You Are Not What You Want

Sometimes we actually empower Satan by the way we speak of Christian conversion. We highlight the testimony of the ex-alcoholic who says, "Since I met Jesus I've never wanted another drink." Now that happens sometimes, and we should give thanks for God's power here. But this liberation is no more miraculous, indeed in some ways less so, than the testimony of the repentant drunk who says, "Every time I hear a clink of ice in a glass I tremble with desire, but God is faithful in keeping me sober.

The girl with same-sex desires might conclude she is doomed to be a lesbian because she isn’t drawn to boys and still fights her attraction to girls. Family members who have to cut up their credit cards to keep from spending every paycheck on what they see advertised may conclude they’re just not “spiritual” enough to follow Christ because they still war against their wants. Nonsense. You are not what you want. You are who you are. And that’s defined by the Word of God. It might be that God frees your appetite from whatever it’s drawn toward, but usually he instead enables you to fight it. This might go on for forty days, for forty years, for an entire lifetime. That’s all right. There must be room then in our churches for a genuine bearing of one another’s burdens when it comes to the appetites. Pretending the appetites are instantly nullified by conversion is a rejection of what God has told us – that we are still in the war zone.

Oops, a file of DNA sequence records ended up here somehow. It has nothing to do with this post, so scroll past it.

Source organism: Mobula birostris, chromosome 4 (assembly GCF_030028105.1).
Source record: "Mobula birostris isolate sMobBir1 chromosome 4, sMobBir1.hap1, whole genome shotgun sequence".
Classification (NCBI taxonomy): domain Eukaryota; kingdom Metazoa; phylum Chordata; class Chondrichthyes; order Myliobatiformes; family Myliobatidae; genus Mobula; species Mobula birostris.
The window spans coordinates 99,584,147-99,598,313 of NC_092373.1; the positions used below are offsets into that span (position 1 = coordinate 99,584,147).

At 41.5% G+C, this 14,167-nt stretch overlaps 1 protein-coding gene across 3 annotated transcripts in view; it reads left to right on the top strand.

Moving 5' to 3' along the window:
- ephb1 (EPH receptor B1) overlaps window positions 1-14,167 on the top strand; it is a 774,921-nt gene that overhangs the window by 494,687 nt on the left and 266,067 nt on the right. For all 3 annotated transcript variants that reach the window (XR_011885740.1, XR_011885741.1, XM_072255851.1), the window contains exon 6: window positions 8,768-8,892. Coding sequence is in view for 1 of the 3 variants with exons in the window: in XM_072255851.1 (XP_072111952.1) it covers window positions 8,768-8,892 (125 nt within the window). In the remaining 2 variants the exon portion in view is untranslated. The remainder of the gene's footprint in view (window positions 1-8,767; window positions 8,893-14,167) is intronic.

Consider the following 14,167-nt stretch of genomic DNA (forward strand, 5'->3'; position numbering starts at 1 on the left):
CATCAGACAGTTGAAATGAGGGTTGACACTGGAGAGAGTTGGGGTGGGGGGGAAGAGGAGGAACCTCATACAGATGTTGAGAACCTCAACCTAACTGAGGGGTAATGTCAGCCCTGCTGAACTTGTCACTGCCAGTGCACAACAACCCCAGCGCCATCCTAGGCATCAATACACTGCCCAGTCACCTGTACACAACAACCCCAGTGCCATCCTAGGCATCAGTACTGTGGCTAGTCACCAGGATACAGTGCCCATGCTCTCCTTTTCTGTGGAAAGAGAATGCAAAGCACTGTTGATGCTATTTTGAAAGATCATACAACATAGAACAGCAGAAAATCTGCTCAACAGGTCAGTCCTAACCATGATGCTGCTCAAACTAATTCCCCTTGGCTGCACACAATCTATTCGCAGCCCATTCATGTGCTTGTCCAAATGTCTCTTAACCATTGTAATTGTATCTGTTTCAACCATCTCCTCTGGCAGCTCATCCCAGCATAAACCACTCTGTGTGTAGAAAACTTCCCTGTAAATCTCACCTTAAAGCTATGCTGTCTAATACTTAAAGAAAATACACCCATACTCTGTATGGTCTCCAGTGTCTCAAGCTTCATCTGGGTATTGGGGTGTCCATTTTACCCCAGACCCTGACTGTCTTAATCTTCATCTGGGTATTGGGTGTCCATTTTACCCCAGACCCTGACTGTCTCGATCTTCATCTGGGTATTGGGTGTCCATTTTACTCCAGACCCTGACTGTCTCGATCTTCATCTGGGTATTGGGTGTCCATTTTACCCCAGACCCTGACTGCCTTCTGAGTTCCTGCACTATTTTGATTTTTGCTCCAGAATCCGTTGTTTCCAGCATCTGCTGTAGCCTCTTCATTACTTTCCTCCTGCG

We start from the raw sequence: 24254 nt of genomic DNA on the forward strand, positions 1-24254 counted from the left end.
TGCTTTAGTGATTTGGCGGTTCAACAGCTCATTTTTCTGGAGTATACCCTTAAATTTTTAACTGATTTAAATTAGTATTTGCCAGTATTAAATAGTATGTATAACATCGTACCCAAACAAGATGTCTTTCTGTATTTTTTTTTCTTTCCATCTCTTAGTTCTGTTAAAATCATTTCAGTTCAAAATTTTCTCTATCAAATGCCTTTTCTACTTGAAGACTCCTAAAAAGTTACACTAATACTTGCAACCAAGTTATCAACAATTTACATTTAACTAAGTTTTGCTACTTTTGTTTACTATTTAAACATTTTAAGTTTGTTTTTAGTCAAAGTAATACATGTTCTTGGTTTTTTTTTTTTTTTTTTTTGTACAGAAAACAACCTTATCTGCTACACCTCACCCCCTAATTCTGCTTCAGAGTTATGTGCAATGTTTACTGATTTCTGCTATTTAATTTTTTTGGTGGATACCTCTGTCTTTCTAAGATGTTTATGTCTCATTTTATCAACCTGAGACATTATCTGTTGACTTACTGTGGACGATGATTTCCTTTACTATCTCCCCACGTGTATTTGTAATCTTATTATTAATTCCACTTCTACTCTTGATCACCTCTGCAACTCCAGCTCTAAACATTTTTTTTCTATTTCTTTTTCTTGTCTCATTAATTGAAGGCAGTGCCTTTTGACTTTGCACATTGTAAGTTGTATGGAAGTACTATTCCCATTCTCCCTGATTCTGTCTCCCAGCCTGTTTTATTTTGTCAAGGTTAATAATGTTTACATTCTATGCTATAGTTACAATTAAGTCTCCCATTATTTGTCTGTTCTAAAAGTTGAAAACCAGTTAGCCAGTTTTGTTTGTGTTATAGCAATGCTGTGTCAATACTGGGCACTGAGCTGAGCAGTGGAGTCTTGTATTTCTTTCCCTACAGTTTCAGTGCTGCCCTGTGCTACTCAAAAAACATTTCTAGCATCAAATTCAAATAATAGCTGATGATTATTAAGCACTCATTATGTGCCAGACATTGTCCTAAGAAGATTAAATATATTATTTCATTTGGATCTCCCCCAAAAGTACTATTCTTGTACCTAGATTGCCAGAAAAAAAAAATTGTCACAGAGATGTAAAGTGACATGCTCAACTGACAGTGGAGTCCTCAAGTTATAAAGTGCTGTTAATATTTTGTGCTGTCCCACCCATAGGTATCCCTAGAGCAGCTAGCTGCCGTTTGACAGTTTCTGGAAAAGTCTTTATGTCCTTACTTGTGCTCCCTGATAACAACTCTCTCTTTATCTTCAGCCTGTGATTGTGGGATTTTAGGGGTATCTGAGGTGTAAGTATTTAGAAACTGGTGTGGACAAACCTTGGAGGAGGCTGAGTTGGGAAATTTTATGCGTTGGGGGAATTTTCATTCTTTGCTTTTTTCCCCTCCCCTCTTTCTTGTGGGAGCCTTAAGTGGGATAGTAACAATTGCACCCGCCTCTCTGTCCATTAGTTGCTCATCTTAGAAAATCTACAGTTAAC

Moore, Russell. Tempted and Tried: Temptation and the Triumph of Christ. Wheaton, IL: Crossway, 2011. 72-73.

If we are to make any progress in our churches in the area of mutual sanctification and mortification of sin, we must begin to see one another as co-sufferers. We are all controlled, at some level, by the strength of our desires. We want what we want, and to not want it is painfully difficult. But we are not alone (or we shouldn't be, anyway) in the church. The church is made up of people who have stared sin straight in the face and seen a greater power break the chains. Jesus is alive, which means there is hope even for the hopeless. The key to encouraging sin-strugglers, of which we all are, is to continually point them to the only real sin defeater, who works endlessly on our behalf.

The struggle is real. The fight is exhausting. Admit that. Bear one another's burdens. Be there when it gets hard. That's not only the job of pastors and church staff, that's the job of Christian brothers and sisters, of Christian friends. Walk in the light - together, forever.

When the clink of the glass is loudest, you need a nagging friend who breaks the glass with the power of the gospel.